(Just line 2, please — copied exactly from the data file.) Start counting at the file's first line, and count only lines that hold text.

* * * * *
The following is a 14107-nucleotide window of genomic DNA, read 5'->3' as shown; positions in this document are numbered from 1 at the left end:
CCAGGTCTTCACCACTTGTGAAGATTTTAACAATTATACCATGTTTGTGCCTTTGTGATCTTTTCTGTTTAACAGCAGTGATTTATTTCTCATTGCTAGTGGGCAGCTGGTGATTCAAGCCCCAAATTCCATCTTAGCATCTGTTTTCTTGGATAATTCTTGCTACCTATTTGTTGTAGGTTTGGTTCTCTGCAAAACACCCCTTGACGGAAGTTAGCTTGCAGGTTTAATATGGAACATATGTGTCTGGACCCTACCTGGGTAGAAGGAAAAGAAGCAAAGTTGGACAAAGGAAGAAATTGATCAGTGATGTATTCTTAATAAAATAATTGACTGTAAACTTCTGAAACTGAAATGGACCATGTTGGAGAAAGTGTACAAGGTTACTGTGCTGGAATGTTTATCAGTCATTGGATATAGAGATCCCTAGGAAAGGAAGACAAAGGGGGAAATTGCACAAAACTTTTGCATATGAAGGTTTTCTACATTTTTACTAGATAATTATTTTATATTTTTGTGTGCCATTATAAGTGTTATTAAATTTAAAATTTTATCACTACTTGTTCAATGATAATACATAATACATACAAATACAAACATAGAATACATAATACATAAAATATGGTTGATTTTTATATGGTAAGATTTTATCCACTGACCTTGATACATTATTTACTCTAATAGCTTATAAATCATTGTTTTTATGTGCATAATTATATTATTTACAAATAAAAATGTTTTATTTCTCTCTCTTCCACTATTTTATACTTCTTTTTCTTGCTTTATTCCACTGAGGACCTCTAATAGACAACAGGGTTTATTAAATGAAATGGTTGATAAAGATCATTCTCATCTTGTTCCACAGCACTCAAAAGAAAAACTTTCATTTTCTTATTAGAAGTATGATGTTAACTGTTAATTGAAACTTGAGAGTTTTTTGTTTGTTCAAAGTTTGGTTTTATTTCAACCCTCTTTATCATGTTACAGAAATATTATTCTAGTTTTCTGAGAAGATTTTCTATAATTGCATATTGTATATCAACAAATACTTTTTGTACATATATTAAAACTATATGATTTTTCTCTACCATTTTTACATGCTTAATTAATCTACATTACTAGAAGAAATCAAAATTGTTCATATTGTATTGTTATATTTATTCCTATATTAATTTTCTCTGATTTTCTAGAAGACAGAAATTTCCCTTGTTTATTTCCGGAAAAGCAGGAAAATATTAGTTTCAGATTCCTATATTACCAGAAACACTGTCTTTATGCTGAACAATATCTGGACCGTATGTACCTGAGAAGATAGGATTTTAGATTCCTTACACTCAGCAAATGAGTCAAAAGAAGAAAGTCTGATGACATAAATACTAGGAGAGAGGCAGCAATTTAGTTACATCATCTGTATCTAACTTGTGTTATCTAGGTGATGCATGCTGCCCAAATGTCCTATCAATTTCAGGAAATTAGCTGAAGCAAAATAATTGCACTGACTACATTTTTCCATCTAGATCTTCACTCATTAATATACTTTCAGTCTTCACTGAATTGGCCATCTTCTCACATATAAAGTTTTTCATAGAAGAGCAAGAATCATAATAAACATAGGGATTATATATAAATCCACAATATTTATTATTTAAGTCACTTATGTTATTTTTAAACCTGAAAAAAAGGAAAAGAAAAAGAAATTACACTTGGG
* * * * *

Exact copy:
CCAGGTCTTCACCACTTGTGAAGATTTTAACAATTATACCATGTTTGTGCCTTTGTGATCTTTTCTGTTTAACAGCAGTGATTTATTTCTCATTGCTAGTGGGCAGCTGGTGATTCAAGCCCCAAATTCCATCTTAGCATCTGTTTTCTTGGATAATTCTTGCTACCTATTTGTTGTAGGTTTGGTTCTCTGCAAAACACCCCTTGACGGAAGTTAGCTTGCAGGTTTAATATGGAACATATGTGTCTGGACCCTACCTGGGTAGAAGGAAAAGAAGCAAAGTTGGACAAAGGAAGAAATTGATCAGTGATGTATTCTTAATAAAATAATTGACTGTAAACTTCTGAAACTGAAATGGACCATGTTGGAGAAAGTGTACAAGGTTACTGTGCTGGAATGTTTATCAGTCATTGGATATAGAGATCCCTAGGAAAGGAAGACAAAGGGGGAAATTGCACAAAACTTTTGCATATGAAGGTTTTCTACATTTTTACTAGATAATTATTTTATATTTTTGTGTGCCATTATAAGTGTTATTAAATTTAAAATTTTATCACTACTTGTTCAATGATAATACATAATACATACAAATACAAACATAGAATACATAATACATAAAATATGGTTGATTTTTATATGGTAAGATTTTATCCACTGACCTTGATACATTATTTACTCTAATAGCTTATAAATCATTGTTTTTATGTGCATAATTATATTATTTACAAATAAAAATGTTTTATTTCTCTCTCTTCCACTATTTTATACTTCTTTTTCTTGCTTTATTCCACTGAGGACCTCTAATAGACAACAGGGTTTATTAAATGAAATGGTTGATAAAGATCATTCTCATCTTGTTCCACAGCACTCAAAAGAAAAACTTTCATTTTCTTATTAGAAGTATGATGTTAACTGTTAATTGAAACTTGAGAGTTTTTTGTTTGTTCAAAGTTTGGTTTTATTTCAACCCTCTTTATCATGTTACAGAAATATTATTCTAGTTTTCTGAGAAGATTTTCTATAATTGCATATTGTATATCAACAAATACTTTTTGTACATATATTAAAACTATATGATTTTTCTCTACCATTTTTACATGCTTAATTAATCTACATTACTAGAAGAAATCAAAATTGTTCATATTGTATTGTTATATTTATTCCTATATTAATTTTCTCTGATTTTCTAGAAGACAGAAATTTCCCTTGTTTATTTCCGGAAAAGCAGGAAAATATTAGTTTCAGATTCCTATATTACCAGAAACACTGTCTTTATGCTGAACAATATCTGGACCGTATGTACCTGAGAAGATAGGATTTTAGATTCCTTACACTCAGCAAATGAGTCAAAAGAAGAAAGTCTGATGACATAAATACTAGGAGAGAGGCAGCAATTTAGTTACATCATCTGTATCTAACTTGTGTTATCTAGGTGATGCATGCTGCCCAAATGTCCTATCAATTTCAGGAAATTAGCTGAAGCAAAATAATTGCACTGACTACATTTTTCCATCTAGATCTTCACTCATTAATATACTTTCAGTCTTCACTGAATTGGCCATCTTCTCACATATAAAGTTTTTCATAGAAGAGCAAGAATCATAATAAACATAGGGATTATATATAAATCCACAATATTTATTATTTAAGTCACTTATGTTATTTTTAAACCTGAAAAAAAGGAAAAGAAAAAGAAATTACACTTGGG